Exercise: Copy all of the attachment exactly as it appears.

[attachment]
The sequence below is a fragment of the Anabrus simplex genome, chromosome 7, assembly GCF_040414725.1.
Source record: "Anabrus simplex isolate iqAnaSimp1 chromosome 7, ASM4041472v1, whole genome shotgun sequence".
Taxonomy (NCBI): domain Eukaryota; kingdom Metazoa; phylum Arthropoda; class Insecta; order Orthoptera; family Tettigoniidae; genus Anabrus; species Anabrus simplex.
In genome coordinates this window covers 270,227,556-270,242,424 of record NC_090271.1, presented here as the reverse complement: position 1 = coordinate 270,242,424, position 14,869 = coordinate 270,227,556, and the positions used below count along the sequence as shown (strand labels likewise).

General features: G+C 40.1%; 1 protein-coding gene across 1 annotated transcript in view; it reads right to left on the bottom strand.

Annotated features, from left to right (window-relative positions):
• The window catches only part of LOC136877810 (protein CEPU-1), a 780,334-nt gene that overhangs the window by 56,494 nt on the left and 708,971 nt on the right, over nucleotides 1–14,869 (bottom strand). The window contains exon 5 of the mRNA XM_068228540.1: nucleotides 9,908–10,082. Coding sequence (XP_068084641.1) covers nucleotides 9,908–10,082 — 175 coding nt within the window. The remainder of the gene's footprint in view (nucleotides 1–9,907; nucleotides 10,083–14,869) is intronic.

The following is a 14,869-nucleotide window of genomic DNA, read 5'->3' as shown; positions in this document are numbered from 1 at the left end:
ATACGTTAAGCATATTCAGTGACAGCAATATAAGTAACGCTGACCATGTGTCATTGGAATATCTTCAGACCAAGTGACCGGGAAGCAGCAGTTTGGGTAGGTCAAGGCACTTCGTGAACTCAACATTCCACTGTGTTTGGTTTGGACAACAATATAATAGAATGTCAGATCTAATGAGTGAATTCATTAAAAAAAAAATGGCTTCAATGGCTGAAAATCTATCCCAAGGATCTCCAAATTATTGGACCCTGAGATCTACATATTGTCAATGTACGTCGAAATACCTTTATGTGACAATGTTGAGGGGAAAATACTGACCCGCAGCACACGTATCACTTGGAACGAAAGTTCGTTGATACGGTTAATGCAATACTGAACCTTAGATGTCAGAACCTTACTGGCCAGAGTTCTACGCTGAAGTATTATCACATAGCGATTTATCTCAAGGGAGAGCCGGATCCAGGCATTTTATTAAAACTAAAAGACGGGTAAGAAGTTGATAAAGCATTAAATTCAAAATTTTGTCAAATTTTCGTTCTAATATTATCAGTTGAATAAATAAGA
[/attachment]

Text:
The sequence below is a fragment of the Anabrus simplex genome, chromosome 7, assembly GCF_040414725.1.
Source record: "Anabrus simplex isolate iqAnaSimp1 chromosome 7, ASM4041472v1, whole genome shotgun sequence".
Taxonomy (NCBI): domain Eukaryota; kingdom Metazoa; phylum Arthropoda; class Insecta; order Orthoptera; family Tettigoniidae; genus Anabrus; species Anabrus simplex.
In genome coordinates this window covers 270,227,556-270,242,424 of record NC_090271.1, presented here as the reverse complement: position 1 = coordinate 270,242,424, position 14,869 = coordinate 270,227,556, and the positions used below count along the sequence as shown (strand labels likewise).

General features: G+C 40.1%; 1 protein-coding gene across 1 annotated transcript in view; it reads right to left on the bottom strand.

Annotated features, from left to right (window-relative positions):
• The window catches only part of LOC136877810 (protein CEPU-1), a 780,334-nt gene that overhangs the window by 56,494 nt on the left and 708,971 nt on the right, over nucleotides 1–14,869 (bottom strand). The window contains exon 5 of the mRNA XM_068228540.1: nucleotides 9,908–10,082. Coding sequence (XP_068084641.1) covers nucleotides 9,908–10,082 — 175 coding nt within the window. The remainder of the gene's footprint in view (nucleotides 1–9,907; nucleotides 10,083–14,869) is intronic.

The following is a 14,869-nucleotide window of genomic DNA, read 5'->3' as shown; positions in this document are numbered from 1 at the left end:
ATACGTTAAGCATATTCAGTGACAGCAATATAAGTAACGCTGACCATGTGTCATTGGAATATCTTCAGACCAAGTGACCGGGAAGCAGCAGTTTGGGTAGGTCAAGGCACTTCGTGAACTCAACATTCCACTGTGTTTGGTTTGGACAACAATATAATAGAATGTCAGATCTAATGAGTGAATTCATTAAAAAAAAAATGGCTTCAATGGCTGAAAATCTATCCCAAGGATCTCCAAATTATTGGACCCTGAGATCTACATATTGTCAATGTACGTCGAAATACCTTTATGTGACAATGTTGAGGGGAAAATACTGACCCGCAGCACACGTATCACTTGGAACGAAAGTTCGTTGATACGGTTAATGCAATACTGAACCTTAGATGTCAGAACCTTACTGGCCAGAGTTCTACGCTGAAGTATTATCACATAGCGATTTATCTCAAGGGAGAGCCGGATCCAGGCATTTTATTAAAACTAAAAGACGGGTAAGAAGTTGATAAAGCATTAAATTCAAAATTTTGTCAAATTTTCGTTCTAATATTATCAGTTGAATAAATAAGA